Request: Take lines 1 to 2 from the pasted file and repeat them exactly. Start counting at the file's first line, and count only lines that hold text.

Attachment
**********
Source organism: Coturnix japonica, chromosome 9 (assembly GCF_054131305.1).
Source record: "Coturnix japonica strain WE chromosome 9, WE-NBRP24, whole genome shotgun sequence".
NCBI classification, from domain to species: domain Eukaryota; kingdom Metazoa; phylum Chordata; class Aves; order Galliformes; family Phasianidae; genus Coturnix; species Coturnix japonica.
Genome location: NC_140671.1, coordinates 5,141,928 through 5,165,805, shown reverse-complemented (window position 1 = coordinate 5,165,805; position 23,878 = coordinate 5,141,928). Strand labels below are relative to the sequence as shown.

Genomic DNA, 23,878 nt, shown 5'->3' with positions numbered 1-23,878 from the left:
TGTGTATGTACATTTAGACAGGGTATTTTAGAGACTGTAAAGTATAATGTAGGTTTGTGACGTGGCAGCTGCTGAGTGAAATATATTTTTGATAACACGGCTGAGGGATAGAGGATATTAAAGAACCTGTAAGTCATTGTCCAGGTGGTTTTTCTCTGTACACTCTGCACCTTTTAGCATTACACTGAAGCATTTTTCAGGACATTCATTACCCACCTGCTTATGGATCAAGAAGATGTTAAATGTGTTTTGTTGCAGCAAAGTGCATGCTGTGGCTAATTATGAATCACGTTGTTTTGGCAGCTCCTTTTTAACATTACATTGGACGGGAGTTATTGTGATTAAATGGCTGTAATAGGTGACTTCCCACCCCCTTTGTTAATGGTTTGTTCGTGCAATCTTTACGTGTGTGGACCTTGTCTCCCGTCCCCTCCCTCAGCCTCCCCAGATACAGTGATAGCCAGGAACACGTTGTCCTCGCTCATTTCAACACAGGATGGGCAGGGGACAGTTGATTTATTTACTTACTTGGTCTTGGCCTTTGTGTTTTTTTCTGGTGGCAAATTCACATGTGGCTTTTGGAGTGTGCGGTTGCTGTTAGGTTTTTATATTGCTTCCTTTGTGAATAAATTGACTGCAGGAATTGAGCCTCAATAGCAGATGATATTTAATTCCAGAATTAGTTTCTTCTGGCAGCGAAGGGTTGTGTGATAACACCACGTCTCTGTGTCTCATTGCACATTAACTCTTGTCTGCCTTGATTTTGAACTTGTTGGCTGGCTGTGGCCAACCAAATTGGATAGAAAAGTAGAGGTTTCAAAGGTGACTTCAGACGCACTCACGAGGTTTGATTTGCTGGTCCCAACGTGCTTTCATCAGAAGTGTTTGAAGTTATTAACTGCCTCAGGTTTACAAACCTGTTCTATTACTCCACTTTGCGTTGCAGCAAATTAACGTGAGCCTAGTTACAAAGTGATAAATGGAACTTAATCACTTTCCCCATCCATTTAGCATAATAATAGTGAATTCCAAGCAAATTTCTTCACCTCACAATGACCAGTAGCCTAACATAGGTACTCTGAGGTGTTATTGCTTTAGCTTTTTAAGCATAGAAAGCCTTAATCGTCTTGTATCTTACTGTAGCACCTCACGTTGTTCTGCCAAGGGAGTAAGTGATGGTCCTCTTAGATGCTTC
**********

Source organism: Coturnix japonica, chromosome 9 (assembly GCF_054131305.1).
Source record: "Coturnix japonica strain WE chromosome 9, WE-NBRP24, whole genome shotgun sequence".